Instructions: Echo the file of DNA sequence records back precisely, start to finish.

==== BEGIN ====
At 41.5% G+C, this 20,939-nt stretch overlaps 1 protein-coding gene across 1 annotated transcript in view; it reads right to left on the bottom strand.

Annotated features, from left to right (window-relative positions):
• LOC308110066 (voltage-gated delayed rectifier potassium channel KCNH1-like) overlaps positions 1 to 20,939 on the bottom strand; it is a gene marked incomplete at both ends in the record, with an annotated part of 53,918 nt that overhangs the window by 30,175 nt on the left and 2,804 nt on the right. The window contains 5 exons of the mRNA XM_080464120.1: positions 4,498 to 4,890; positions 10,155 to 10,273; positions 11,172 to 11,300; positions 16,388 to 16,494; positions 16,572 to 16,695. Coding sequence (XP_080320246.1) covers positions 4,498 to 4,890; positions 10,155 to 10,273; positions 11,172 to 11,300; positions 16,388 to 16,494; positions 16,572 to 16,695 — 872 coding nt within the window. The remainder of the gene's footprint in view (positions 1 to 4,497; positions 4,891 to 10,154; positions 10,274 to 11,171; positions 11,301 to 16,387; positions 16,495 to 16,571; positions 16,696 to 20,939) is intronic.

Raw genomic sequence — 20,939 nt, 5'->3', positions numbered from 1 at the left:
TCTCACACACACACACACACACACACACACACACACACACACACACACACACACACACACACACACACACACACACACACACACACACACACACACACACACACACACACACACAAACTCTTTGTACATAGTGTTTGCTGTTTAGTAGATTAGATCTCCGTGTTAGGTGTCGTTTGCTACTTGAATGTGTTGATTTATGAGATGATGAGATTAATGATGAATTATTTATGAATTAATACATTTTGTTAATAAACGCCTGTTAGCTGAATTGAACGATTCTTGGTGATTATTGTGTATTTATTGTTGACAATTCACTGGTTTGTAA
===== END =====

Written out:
At 41.5% G+C, this 20,939-nt stretch overlaps 1 protein-coding gene across 1 annotated transcript in view; it reads right to left on the bottom strand.

Annotated features, from left to right (window-relative positions):
• LOC308110066 (voltage-gated delayed rectifier potassium channel KCNH1-like) overlaps positions 1 to 20,939 on the bottom strand; it is a gene marked incomplete at both ends in the record, with an annotated part of 53,918 nt that overhangs the window by 30,175 nt on the left and 2,804 nt on the right. The window contains 5 exons of the mRNA XM_080464120.1: positions 4,498 to 4,890; positions 10,155 to 10,273; positions 11,172 to 11,300; positions 16,388 to 16,494; positions 16,572 to 16,695. Coding sequence (XP_080320246.1) covers positions 4,498 to 4,890; positions 10,155 to 10,273; positions 11,172 to 11,300; positions 16,388 to 16,494; positions 16,572 to 16,695 — 872 coding nt within the window. The remainder of the gene's footprint in view (positions 1 to 4,497; positions 4,891 to 10,154; positions 10,274 to 11,171; positions 11,301 to 16,387; positions 16,495 to 16,571; positions 16,696 to 20,939) is intronic.

Raw genomic sequence — 20,939 nt, 5'->3', positions numbered from 1 at the left:
TCTCACACACACACACACACACACACACACACACACACACACACACACACACACACACACACACACACACACACACACACACACACACACACACACACACACACACACACACACAAACTCTTTGTACATAGTGTTTGCTGTTTAGTAGATTAGATCTCCGTGTTAGGTGTCGTTTGCTACTTGAATGTGTTGATTTATGAGATGATGAGATTAATGATGAATTATTTATGAATTAATACATTTTGTTAATAAACGCCTGTTAGCTGAATTGAACGATTCTTGGTGATTATTGTGTATTTATTGTTGACAATTCACTGGTTTGTAA